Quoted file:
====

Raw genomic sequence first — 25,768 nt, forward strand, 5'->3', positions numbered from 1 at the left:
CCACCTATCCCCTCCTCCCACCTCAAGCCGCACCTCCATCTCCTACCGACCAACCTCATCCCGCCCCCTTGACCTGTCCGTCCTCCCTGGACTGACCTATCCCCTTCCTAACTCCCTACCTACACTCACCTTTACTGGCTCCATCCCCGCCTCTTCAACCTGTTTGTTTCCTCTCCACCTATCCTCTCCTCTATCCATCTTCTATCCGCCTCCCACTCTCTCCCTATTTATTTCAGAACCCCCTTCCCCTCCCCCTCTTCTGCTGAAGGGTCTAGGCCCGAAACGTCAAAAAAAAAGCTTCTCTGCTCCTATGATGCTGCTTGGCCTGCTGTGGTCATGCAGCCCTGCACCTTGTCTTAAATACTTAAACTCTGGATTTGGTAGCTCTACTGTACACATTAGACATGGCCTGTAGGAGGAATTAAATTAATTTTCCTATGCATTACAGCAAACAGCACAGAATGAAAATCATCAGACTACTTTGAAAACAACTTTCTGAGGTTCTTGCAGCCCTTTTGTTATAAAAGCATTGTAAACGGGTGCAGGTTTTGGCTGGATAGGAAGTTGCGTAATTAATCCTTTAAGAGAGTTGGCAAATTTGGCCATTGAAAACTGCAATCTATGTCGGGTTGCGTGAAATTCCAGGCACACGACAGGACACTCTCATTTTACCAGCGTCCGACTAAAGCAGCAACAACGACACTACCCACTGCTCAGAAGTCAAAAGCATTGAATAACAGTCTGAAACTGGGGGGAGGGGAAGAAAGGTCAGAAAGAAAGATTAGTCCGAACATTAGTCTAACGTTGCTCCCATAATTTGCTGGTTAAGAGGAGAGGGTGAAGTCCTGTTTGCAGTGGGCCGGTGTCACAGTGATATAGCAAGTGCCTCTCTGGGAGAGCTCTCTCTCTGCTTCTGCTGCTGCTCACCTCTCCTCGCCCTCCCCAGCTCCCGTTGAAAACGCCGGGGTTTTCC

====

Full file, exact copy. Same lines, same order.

Raw genomic sequence first — 25,768 nt, forward strand, 5'->3', positions numbered from 1 at the left:
CCACCTATCCCCTCCTCCCACCTCAAGCCGCACCTCCATCTCCTACCGACCAACCTCATCCCGCCCCCTTGACCTGTCCGTCCTCCCTGGACTGACCTATCCCCTTCCTAACTCCCTACCTACACTCACCTTTACTGGCTCCATCCCCGCCTCTTCAACCTGTTTGTTTCCTCTCCACCTATCCTCTCCTCTATCCATCTTCTATCCGCCTCCCACTCTCTCCCTATTTATTTCAGAACCCCCTTCCCCTCCCCCTCTTCTGCTGAAGGGTCTAGGCCCGAAACGTCAAAAAAAAAGCTTCTCTGCTCCTATGATGCTGCTTGGCCTGCTGTGGTCATGCAGCCCTGCACCTTGTCTTAAATACTTAAACTCTGGATTTGGTAGCTCTACTGTACACATTAGACATGGCCTGTAGGAGGAATTAAATTAATTTTCCTATGCATTACAGCAAACAGCACAGAATGAAAATCATCAGACTACTTTGAAAACAACTTTCTGAGGTTCTTGCAGCCCTTTTGTTATAAAAGCATTGTAAACGGGTGCAGGTTTTGGCTGGATAGGAAGTTGCGTAATTAATCCTTTAAGAGAGTTGGCAAATTTGGCCATTGAAAACTGCAATCTATGTCGGGTTGCGTGAAATTCCAGGCACACGACAGGACACTCTCATTTTACCAGCGTCCGACTAAAGCAGCAACAACGACACTACCCACTGCTCAGAAGTCAAAAGCATTGAATAACAGTCTGAAACTGGGGGGAGGGGAAGAAAGGTCAGAAAGAAAGATTAGTCCGAACATTAGTCTAACGTTGCTCCCATAATTTGCTGGTTAAGAGGAGAGGGTGAAGTCCTGTTTGCAGTGGGCCGGTGTCACAGTGATATAGCAAGTGCCTCTCTGGGAGAGCTCTCTCTCTGCTTCTGCTGCTGCTCACCTCTCCTCGCCCTCCCCAGCTCCCGTTGAAAACGCCGGGGTTTTCC